editor Climate and Energy
Network company Stedin received three times as many requests for new electrical capacity as the year before, three gigawatts instead of one gigawatt. Companies that use a lot of energy want to switch from natural gas to electricity on a large scale. It only exacerbates the tightness of the electricity grid. Stedin therefore calls on companies to mainly use energy when the wind is blowing hard or the sun is shining brightly.
The energy transition has gained momentum, Stedin reports today with the publication of its annual figures. Good for the climate, but problematic for the electricity grid. Last year, the company invested more than 700 million euros in, among other things, expanding that network. Stedin had actually only foreseen this situation for the year 2030. Growth is expected to continue this year. Hence the appeal to companies, says David Peters of Stedin.
“We have to build a lot more pipes and transformers anyway. And the second thing we really have to do is to make better use of the existing grid. We can’t do that alone, we also need the large consumers to get that done.” Stedin would like to see companies become flexible with their production processes. “If there is a lot of sun and wind, that means scaling up, so more production is running. If there is little sun and wind, then produce less,” explains Peters.
The problem of shortages in the electricity grid is exacerbated by the fact that more and more companies with large batteries want to trade in electricity. “In the Stedin area, we have applications for battery connections about three times that of the city of The Hague. These are large connections from parties that want to trade on the energy markets, and they thus claim a piece of the energy infrastructure.”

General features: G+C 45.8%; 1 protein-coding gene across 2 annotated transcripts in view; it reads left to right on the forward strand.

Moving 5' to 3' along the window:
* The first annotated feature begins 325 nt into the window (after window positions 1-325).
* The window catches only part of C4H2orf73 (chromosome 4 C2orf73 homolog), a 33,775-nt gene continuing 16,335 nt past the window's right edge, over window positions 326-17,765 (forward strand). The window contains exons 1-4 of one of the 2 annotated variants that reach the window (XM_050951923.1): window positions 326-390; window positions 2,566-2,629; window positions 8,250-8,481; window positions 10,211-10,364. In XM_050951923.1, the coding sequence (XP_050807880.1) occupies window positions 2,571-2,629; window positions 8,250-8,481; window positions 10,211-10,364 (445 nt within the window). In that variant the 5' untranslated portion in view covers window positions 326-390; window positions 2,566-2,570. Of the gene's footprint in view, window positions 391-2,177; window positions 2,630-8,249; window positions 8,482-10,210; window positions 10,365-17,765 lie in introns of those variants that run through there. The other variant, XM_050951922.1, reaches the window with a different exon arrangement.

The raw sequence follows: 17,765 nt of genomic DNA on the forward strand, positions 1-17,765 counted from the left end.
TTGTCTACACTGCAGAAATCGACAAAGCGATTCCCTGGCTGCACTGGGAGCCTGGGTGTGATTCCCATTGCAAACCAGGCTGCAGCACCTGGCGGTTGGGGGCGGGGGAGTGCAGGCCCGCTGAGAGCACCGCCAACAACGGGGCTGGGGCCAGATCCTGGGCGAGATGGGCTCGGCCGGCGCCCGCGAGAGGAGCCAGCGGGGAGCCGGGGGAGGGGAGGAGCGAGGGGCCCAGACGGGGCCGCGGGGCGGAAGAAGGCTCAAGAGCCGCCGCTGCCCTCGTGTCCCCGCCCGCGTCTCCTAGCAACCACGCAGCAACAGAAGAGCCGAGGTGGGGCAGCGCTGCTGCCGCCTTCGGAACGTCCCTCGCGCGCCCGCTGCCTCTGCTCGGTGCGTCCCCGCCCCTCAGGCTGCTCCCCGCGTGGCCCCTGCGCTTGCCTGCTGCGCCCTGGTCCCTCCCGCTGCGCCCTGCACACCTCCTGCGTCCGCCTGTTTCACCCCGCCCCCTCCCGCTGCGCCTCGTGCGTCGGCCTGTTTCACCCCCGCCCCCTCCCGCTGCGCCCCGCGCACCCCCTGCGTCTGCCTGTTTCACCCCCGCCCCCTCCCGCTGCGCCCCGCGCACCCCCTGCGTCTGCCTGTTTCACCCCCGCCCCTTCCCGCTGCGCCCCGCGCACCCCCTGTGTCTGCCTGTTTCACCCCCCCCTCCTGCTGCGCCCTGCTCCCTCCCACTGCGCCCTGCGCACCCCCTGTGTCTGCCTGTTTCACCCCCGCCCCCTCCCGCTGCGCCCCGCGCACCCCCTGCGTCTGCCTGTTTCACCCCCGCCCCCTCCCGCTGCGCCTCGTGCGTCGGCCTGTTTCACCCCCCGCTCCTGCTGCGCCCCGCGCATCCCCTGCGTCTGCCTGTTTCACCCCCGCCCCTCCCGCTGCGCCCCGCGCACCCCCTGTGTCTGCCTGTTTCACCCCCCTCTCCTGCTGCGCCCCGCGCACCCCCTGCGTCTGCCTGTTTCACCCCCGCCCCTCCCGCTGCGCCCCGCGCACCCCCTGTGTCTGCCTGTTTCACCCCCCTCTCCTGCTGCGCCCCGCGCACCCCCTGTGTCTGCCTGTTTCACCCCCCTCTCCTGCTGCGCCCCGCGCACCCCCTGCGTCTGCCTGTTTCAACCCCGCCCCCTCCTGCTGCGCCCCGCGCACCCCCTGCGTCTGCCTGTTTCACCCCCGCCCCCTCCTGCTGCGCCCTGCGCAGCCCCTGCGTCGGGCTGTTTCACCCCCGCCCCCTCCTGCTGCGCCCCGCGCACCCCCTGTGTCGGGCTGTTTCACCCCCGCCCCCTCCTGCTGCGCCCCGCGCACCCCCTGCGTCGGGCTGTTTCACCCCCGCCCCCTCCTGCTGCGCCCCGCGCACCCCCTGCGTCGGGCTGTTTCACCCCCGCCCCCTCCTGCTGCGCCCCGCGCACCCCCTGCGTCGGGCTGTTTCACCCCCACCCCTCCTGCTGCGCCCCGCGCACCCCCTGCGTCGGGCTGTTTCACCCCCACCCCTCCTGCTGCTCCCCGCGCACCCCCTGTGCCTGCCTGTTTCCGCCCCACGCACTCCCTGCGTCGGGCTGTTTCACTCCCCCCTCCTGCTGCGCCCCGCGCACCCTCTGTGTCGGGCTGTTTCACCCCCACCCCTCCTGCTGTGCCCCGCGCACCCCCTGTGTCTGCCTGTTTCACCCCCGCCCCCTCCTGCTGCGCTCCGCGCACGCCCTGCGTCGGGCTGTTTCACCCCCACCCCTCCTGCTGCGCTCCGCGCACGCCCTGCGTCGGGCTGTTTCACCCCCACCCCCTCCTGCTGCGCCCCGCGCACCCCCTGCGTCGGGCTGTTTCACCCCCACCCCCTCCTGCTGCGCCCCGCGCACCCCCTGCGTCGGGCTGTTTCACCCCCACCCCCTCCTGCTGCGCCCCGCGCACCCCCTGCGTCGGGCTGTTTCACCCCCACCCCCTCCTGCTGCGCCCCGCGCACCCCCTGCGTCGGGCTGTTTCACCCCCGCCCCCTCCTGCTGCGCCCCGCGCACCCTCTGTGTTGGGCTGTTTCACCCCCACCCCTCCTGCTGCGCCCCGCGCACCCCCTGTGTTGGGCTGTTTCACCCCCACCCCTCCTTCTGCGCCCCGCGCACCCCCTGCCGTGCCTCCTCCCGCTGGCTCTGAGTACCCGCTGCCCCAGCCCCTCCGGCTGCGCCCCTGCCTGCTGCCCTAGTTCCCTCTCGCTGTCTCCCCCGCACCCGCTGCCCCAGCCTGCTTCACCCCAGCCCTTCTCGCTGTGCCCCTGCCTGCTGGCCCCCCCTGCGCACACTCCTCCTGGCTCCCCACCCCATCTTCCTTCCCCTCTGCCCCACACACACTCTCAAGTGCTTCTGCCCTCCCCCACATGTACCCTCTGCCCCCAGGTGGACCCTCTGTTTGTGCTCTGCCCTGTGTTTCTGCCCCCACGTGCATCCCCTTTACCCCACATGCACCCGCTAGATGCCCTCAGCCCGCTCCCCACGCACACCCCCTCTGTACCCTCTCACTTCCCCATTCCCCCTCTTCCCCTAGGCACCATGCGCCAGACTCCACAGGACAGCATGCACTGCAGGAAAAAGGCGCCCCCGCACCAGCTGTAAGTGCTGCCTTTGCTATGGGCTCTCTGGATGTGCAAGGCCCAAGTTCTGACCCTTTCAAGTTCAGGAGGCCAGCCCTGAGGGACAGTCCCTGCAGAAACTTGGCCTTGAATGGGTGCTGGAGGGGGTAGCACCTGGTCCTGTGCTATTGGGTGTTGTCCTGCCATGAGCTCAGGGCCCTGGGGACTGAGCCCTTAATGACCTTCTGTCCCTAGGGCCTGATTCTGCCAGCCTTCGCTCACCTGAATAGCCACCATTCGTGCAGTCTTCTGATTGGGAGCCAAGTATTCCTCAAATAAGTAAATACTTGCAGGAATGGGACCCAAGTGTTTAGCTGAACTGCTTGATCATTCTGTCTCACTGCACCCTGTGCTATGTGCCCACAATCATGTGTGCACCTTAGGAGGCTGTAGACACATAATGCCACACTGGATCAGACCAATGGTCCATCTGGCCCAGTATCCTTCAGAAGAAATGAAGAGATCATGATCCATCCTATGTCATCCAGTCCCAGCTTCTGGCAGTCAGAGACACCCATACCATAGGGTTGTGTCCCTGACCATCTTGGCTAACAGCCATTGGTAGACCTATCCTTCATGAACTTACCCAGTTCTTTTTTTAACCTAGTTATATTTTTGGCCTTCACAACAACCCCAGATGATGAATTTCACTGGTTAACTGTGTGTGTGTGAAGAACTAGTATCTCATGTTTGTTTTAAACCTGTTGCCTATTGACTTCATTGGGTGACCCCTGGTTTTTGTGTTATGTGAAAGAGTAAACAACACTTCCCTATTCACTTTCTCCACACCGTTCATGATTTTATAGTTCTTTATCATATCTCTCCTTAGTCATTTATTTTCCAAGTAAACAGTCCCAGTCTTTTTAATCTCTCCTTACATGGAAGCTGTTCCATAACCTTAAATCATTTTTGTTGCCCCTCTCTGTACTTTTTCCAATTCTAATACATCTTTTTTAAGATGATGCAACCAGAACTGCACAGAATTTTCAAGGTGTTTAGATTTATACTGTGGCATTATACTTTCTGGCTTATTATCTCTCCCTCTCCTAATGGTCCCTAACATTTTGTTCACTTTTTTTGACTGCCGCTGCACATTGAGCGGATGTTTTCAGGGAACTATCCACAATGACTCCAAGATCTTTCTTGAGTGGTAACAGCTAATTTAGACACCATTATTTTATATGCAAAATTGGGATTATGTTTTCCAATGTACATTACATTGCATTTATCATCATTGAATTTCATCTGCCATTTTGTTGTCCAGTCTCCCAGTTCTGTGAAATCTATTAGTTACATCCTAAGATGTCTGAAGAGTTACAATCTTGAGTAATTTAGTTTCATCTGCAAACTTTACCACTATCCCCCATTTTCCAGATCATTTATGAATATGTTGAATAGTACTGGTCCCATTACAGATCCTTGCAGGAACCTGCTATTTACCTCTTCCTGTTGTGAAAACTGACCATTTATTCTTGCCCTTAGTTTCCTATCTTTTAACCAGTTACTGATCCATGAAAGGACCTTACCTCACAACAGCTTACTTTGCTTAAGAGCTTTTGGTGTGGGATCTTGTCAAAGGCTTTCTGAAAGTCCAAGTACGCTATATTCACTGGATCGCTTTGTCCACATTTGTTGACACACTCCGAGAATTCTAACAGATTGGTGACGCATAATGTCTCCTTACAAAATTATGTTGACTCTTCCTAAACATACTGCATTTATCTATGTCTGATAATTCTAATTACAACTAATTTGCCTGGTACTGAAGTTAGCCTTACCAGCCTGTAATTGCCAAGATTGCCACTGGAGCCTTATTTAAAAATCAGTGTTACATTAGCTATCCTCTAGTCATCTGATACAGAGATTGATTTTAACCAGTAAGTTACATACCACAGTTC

The idea is that if companies start producing more flexibly, bottlenecks in the grid can be limited. To this end, companies could look more closely at the weather forecast and estimate when it would be wise to increase their production. That is part of a new energy system, says Peters. Stedin cannot force companies to produce at times when there is a lot of sun or wind.
The network operator’s call to companies to sometimes use more and sometimes less power is not well received by the interest group of large energy consumers. According to Hans Grünfeld of VEMW, network operators such as Stedin must solve the shortage on the network themselves.
Over the fence
“What we have trouble with is that the grid managers are now throwing their problem over the fence at the industry. And saying: we occasionally have traffic jams and a shortage of capacity, and then companies should use less power.”
He believes that network operators should have planned the expansion of the electricity network better and arranged extra capacity on the network more quickly.
Grünfeld also thinks that it is impossible for many companies to comply with Stedin’s request. Most businesses, especially those with chemical and other industrial plants, are designed to be on all the time. “If they run less, less is produced and that is extremely costly.” New installations will take into account that the energy system is changing, he says.
Energy expert Andy van den Dobbelsteen of TU Delft thinks it is an understandable call from Stedin. “I think it makes sense, because we are increasingly dependent on renewable energy sources, solar and wind in particular. And these are fluctuating. So we will have to adjust our demand a little more to what the supply is at that time. And not vice versa, as it has been up to now.”
He sees that other countries are already taking into account times when electricity is fully available due to the favorable weather. Such as in Denmark, where strongly fluctuating prices have been used for some time.
“The energy market there is very dependent on the availability of wind energy,” he says, because Denmark has many wind farms. “That means that the prices there can vary considerably from day to day. Then it makes a lot of sense for a company to buy in precisely at that time when the price is low, and therefore the supply is high.”